Springtime Love, Part Deux: The Safari Continues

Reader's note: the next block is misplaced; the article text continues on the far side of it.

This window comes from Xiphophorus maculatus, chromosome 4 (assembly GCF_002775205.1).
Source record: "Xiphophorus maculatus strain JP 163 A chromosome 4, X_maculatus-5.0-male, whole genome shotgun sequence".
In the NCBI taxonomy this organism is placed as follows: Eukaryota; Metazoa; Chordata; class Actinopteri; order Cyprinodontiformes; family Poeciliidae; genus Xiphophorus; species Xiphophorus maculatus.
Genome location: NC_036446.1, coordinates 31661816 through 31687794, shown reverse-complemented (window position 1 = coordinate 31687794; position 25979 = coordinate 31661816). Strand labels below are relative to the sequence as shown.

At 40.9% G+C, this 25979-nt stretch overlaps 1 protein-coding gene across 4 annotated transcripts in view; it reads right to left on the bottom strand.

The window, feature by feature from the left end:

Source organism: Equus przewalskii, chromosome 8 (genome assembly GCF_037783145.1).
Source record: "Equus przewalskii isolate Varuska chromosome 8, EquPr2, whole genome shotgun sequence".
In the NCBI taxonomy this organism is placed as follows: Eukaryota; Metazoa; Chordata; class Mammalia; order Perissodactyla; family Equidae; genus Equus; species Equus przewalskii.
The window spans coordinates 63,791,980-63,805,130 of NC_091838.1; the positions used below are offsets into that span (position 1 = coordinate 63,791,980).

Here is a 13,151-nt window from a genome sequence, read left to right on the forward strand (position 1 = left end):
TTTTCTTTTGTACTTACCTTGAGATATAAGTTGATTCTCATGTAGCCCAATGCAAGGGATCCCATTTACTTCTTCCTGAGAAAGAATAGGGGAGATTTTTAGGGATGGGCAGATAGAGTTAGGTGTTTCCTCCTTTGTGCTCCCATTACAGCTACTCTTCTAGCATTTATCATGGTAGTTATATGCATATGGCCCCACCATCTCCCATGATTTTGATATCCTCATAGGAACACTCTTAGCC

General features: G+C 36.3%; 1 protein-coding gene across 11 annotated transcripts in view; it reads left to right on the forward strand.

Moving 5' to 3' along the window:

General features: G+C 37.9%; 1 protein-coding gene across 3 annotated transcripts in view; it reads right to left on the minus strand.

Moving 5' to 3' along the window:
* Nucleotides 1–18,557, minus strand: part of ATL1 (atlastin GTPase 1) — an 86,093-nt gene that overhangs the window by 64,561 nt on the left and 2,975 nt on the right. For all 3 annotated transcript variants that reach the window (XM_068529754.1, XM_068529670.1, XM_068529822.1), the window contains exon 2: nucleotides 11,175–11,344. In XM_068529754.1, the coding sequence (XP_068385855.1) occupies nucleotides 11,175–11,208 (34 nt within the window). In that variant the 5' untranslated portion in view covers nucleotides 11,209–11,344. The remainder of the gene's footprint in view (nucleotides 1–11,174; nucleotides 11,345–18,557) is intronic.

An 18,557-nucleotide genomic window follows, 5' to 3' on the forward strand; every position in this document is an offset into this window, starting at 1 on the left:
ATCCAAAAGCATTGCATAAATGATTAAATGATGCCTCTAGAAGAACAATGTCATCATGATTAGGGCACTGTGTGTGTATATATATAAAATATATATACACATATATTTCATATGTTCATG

Spring is still blooming, and there are more animals ready for love. Spring is the season in which many creatures engage in their mating rituals, from young to old, big to small. From the bugs on our floors to the elephants in Africa, everyone wants a little bit of loving-making action. The sun is hot and so are the animal kingdom’s libidos – even those of bedbugs! Bedbugs, which are technically called Cimex lectularius, have a non-traditional wayof making baby bedbugs – the male actually has a spike on the front of his penis. The male uses his spike to pierce the female’s back, and after he has literally made his mark on his lady bug, he ejaculates into this hole. The sperm of the male bedbug swim around in the female’s body, traveling through the female’s blood, eventually reaching the ovaries. The fertilized eggs develop into embryos, which give rise to baby bedbugs.On the other spectrum of bugs, beetle mites do quite the opposite of bedbugs. The male beetle mite deposits his sperm on the ground, and actually has sexual intercourse with a female. If a female should pass by the sperm, she will pick up a fewof the male’s spermatophores, and place them in her reproductive organ. If a male and female do happen to come into contact, they do not even acknowledge each other. Talk about impersonal!Moving up in the animal kingdom, we come to one of my favorites, the beavers. When it comes time for the mating ritual, the female is the one to initiate sexual intercourse. After the female beaver has found a suitable mate, she has an interesting way of showing it – she secretes a yellowish, oily substance called castoreum, which comes from a gland that is located between her anus and genitals. After the initial show of love, the beavers glide face to face in the water during their love-making. As long as the male shows his lover the proper respect, beaver couples tend to remain together for the rest of their lives. Next, we come to the chimpanzee. Chimps are considered to be among the most highly sexed primates, partly because they engage in extensive foreplay. Chimpanzees indulge in masturbation and oral-genital play with others. Even young chimps join in – they mount their elders and give pelvic thrusts repeatedly. Female chimps have an insatiable sex drive: during their love-making season, they are known to have sex up to 20 times a day – talk about lucky ladies. Moving from foreplay to voyeurism, we come to the California sea lion. These creatures are actually stimulated by the sight of other sea lions having sex. Often, this is the only sexual stimulation for younger males, as the older males guard their ladies ferociously. The sea lion mating season lasts for two months, and the acts of mating takeplace close to shore, just below the surface of the water. Once the male and thefemale have done the deed, the male rushes back to shore to claim his next female lover.Lastly, we discuss the elephants. Even though elephants are some of the largest creatures to roam the earth, they are among the most gentle love makers. Both male and female elephants experience a period known as musth, during which they seek a mate. Musth is an emotional state that is brought on by the temporal gland, located under the skin between the ear on the eye of the elephant. The gland produces a dark, strong-smelling substance that stains the lower part of the elephants face – a signal to potential mates. Once a male and a female find each other, and are both in their period of musth, they will start to flirt with one another. This flirting can persist for up to a month until the pair actually copulates. The male mounts the female in the rear, and stands almost vertically in order to achieve full penetration. After making love, elephants entwine trunks and swish their tails. After some animal cuddling, we conclude our animal sex safari. Until next spring, don’t let the bed bugs bite, or…you know.